Thursday, December 26, 2013

Holiday ramblings from a flu-addled eggnoggin'

Hey Bizmojo people, I appreciate your patience and understanding. I have been laid out with the flu since Sunday, mostly in bed. Managed a modest Christmas with my family, which included a wonderful brunch of French toast made with challah from my friends Neccia and Betty at Buttercup Bakery and Bistro. Other than that, it's been kind of dodgy. On the bright side, I've lost five pounds -- take that New Year's resolutions! -- and managed to read all of Tune In: The Beatles All These Years, a veritable tome by Mark Lewisohn, who has made a career of chronicling the Fab Four. It's Volume One of a three-part epic and ends in 1962, right on the cusp of world conquest. I am a fiend for this stuff (although the existence of a "deluxe" 1,700-page edition gives even me pause; do I really need twice as many accounts of Pete Best's mediocrity as a drummer? No.)

From a business standpoint -- and this is a business blog; even on my meds I remember this -- the most interesting part was about how the Beatles finally got their foot in the door at EMI Abbey Road and what a dicey proposition it was.

Parlophone A&R chief George Martin (now Sir George Martin), contrary to legend, basically had the Beatles rammed down his throat by his boss, Sir Leonard Wood. Martin had been having an affair with his EMI assistant and Sir Leonard wanted to punish him. Two gents from Ardmore and Beechwood, EMI's music publishing arm, were interested to the rights to John and Paul's songwriting, and to get the rights they had to sign the Beatles and record them. Martin was told to do so if he wanted to keep his job.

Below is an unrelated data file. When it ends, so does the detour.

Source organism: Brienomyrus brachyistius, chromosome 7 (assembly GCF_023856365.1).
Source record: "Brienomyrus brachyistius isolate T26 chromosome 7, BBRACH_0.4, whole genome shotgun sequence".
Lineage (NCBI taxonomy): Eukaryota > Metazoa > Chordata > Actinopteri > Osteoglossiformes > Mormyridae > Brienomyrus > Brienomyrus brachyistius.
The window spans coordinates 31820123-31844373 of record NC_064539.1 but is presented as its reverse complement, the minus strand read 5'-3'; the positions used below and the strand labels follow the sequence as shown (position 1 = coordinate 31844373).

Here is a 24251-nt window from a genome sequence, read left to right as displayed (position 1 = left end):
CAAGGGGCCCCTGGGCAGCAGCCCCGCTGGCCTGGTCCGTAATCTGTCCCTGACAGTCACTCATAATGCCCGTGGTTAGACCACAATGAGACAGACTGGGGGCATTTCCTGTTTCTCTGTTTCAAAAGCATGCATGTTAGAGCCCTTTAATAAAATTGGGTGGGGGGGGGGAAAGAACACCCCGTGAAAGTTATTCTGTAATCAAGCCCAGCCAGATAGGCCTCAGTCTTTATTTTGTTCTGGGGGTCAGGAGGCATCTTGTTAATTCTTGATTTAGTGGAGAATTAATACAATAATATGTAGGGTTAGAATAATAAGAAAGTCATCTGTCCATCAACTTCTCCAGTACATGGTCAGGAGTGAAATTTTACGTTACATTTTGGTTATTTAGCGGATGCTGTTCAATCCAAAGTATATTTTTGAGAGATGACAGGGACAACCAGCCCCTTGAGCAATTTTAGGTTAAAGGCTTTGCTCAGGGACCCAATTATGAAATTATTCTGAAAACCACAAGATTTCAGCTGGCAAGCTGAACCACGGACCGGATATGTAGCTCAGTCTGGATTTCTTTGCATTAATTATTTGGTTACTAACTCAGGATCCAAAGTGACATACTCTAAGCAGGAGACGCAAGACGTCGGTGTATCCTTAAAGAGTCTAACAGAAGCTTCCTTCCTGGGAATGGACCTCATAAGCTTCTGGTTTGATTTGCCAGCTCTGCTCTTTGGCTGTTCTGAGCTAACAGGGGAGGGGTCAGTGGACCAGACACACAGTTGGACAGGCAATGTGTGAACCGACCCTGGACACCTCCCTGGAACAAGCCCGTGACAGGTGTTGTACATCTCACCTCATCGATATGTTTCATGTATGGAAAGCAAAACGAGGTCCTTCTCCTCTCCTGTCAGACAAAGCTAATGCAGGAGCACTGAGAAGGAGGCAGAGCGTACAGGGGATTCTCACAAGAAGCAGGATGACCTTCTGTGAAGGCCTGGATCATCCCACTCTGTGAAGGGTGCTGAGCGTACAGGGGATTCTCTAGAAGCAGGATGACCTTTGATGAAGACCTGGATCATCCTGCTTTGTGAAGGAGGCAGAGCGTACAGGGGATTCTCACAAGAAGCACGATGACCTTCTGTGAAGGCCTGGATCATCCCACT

At that point, the future Sir George didn't John and Paul's originals were that good, and gave the band a tune called "How Do You Do It?" which they grudgingly recorded. Its release got nixed, however, when the EMI brass told him it had to be a Lennon-McCartney song on the A-side. It ended up being "Love Me Do," which Martin did nothing to promote. The guys at Ardmore and Beechwood made a lot of calls, and that along with the big fan base in Liverpool propelled the record to a respectable position on the charts. That got them a fresh shot with Martin, who would have abandoned them if "Love Me Do" had stiffed. The rest is history. The next record, "Please Please Me," went to Number One and Martin got his revenge on Ardmore and Beechwood by pointing Brian Epstein, the Beatles' manager, to Dick James, with whom he set up Northern Songs and locked up the publishing.

Here's Sir Paul and his band doing "Please Please Me" a few years ago. Beatles Forever!

1 comment:

  1. Some times it's the right opportunity at the right time that makes the difference. If it's wasn't for all those events do you think they would have been famous?

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